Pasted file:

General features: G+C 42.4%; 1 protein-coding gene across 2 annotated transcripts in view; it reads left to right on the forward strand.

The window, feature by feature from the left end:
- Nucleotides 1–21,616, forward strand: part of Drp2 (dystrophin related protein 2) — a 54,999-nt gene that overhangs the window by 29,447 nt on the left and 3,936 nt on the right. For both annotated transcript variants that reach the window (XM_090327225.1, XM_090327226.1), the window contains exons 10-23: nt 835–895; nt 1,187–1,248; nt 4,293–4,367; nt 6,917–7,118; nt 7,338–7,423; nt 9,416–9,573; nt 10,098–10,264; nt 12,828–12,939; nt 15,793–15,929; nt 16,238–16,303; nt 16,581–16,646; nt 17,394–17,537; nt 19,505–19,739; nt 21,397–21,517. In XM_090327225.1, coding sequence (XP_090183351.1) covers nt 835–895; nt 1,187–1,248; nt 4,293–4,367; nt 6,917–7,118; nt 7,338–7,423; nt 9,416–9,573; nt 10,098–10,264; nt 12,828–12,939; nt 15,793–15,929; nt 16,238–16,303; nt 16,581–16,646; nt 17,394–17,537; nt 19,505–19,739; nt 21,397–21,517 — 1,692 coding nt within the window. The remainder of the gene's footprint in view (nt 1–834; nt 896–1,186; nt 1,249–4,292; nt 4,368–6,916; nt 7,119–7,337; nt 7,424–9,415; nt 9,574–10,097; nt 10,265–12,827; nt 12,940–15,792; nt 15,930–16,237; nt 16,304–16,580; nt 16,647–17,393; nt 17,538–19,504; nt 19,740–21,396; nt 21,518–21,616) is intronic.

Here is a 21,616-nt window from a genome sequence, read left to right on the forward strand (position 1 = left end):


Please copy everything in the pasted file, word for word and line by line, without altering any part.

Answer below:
General features: G+C 42.4%; 1 protein-coding gene across 2 annotated transcripts in view; it reads left to right on the forward strand.

The window, feature by feature from the left end:
- Nucleotides 1–21,616, forward strand: part of Drp2 (dystrophin related protein 2) — a 54,999-nt gene that overhangs the window by 29,447 nt on the left and 3,936 nt on the right. For both annotated transcript variants that reach the window (XM_090327225.1, XM_090327226.1), the window contains exons 10-23: nt 835–895; nt 1,187–1,248; nt 4,293–4,367; nt 6,917–7,118; nt 7,338–7,423; nt 9,416–9,573; nt 10,098–10,264; nt 12,828–12,939; nt 15,793–15,929; nt 16,238–16,303; nt 16,581–16,646; nt 17,394–17,537; nt 19,505–19,739; nt 21,397–21,517. In XM_090327225.1, coding sequence (XP_090183351.1) covers nt 835–895; nt 1,187–1,248; nt 4,293–4,367; nt 6,917–7,118; nt 7,338–7,423; nt 9,416–9,573; nt 10,098–10,264; nt 12,828–12,939; nt 15,793–15,929; nt 16,238–16,303; nt 16,581–16,646; nt 17,394–17,537; nt 19,505–19,739; nt 21,397–21,517 — 1,692 coding nt within the window. The remainder of the gene's footprint in view (nt 1–834; nt 896–1,186; nt 1,249–4,292; nt 4,368–6,916; nt 7,119–7,337; nt 7,424–9,415; nt 9,574–10,097; nt 10,265–12,827; nt 12,940–15,792; nt 15,930–16,237; nt 16,304–16,580; nt 16,647–17,393; nt 17,538–19,504; nt 19,740–21,396; nt 21,518–21,616) is intronic.

Here is a 21,616-nt window from a genome sequence, read left to right on the forward strand (position 1 = left end):